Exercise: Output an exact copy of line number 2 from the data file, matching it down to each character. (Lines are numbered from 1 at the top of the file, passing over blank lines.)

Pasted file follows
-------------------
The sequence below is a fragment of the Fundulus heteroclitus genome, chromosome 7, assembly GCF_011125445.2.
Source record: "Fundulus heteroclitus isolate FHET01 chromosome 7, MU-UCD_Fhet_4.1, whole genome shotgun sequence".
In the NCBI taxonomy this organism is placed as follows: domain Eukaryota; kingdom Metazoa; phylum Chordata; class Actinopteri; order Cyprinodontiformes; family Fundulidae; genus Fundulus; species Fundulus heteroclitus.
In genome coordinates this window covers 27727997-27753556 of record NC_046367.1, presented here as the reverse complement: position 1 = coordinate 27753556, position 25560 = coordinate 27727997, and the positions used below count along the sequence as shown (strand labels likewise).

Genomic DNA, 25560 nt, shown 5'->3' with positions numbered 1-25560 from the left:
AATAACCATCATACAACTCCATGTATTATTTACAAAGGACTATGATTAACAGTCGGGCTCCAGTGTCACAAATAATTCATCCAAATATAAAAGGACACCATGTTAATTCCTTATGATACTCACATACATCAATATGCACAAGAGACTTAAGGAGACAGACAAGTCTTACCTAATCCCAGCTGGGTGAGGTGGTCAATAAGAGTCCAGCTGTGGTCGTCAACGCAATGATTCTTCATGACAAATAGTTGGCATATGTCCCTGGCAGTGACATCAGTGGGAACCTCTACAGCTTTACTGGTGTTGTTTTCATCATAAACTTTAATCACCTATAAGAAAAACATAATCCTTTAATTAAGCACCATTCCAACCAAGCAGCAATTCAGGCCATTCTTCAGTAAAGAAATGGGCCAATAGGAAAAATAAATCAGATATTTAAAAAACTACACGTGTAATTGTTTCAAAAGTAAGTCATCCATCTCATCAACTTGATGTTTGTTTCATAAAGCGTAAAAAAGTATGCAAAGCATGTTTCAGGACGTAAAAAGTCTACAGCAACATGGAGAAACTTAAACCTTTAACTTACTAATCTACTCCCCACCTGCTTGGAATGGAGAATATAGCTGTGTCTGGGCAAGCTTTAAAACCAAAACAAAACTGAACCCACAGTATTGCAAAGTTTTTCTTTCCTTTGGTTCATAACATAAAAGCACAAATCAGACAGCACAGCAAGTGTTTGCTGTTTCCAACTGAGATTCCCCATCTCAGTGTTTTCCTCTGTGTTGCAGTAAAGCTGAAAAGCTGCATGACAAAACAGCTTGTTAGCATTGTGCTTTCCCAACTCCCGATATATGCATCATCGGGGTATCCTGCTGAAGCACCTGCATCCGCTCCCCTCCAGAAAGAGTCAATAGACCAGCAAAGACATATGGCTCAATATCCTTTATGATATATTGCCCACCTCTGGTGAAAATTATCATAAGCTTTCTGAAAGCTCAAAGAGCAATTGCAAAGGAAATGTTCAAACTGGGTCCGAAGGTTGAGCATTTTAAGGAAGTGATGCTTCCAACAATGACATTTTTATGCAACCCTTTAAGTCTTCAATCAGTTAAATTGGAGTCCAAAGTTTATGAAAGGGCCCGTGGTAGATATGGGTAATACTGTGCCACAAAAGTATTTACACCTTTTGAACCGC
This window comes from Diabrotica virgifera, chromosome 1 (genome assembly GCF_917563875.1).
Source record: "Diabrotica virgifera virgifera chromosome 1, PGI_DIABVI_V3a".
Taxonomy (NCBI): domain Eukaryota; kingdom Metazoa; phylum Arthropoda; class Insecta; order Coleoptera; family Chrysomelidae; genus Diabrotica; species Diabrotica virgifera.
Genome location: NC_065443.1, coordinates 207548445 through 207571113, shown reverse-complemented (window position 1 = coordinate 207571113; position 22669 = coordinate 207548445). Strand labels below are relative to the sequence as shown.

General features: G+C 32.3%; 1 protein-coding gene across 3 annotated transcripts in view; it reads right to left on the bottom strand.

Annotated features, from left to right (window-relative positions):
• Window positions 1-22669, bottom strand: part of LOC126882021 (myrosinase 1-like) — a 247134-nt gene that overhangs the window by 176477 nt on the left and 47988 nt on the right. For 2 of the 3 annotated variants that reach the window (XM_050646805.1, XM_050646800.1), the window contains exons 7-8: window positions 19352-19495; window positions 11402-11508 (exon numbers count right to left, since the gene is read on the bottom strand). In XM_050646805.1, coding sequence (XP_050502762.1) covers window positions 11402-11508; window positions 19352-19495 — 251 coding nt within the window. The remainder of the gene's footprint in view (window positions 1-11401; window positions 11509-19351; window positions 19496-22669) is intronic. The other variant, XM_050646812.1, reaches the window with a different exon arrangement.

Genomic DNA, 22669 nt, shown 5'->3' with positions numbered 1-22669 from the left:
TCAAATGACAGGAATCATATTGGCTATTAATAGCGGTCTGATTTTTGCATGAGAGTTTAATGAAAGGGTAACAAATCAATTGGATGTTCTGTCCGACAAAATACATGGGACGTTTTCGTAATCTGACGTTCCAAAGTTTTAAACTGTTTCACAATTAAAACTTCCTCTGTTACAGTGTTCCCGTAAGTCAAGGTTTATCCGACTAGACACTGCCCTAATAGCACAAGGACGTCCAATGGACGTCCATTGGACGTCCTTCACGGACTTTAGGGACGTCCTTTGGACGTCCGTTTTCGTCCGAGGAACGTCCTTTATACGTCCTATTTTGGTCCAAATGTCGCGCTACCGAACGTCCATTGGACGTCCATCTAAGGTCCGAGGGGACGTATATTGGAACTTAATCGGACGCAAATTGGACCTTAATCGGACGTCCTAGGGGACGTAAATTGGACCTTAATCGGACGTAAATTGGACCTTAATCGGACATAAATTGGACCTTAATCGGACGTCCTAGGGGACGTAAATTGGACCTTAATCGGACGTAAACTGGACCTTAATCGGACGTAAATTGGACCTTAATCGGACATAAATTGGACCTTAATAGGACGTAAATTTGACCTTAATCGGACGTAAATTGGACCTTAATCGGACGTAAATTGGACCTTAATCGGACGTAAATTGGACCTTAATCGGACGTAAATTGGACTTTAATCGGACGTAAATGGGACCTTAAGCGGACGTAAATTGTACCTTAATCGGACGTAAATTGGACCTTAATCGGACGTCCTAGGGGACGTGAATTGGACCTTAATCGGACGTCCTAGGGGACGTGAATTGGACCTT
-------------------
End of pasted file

Source record: "Fundulus heteroclitus isolate FHET01 chromosome 7, MU-UCD_Fhet_4.1, whole genome shotgun sequence".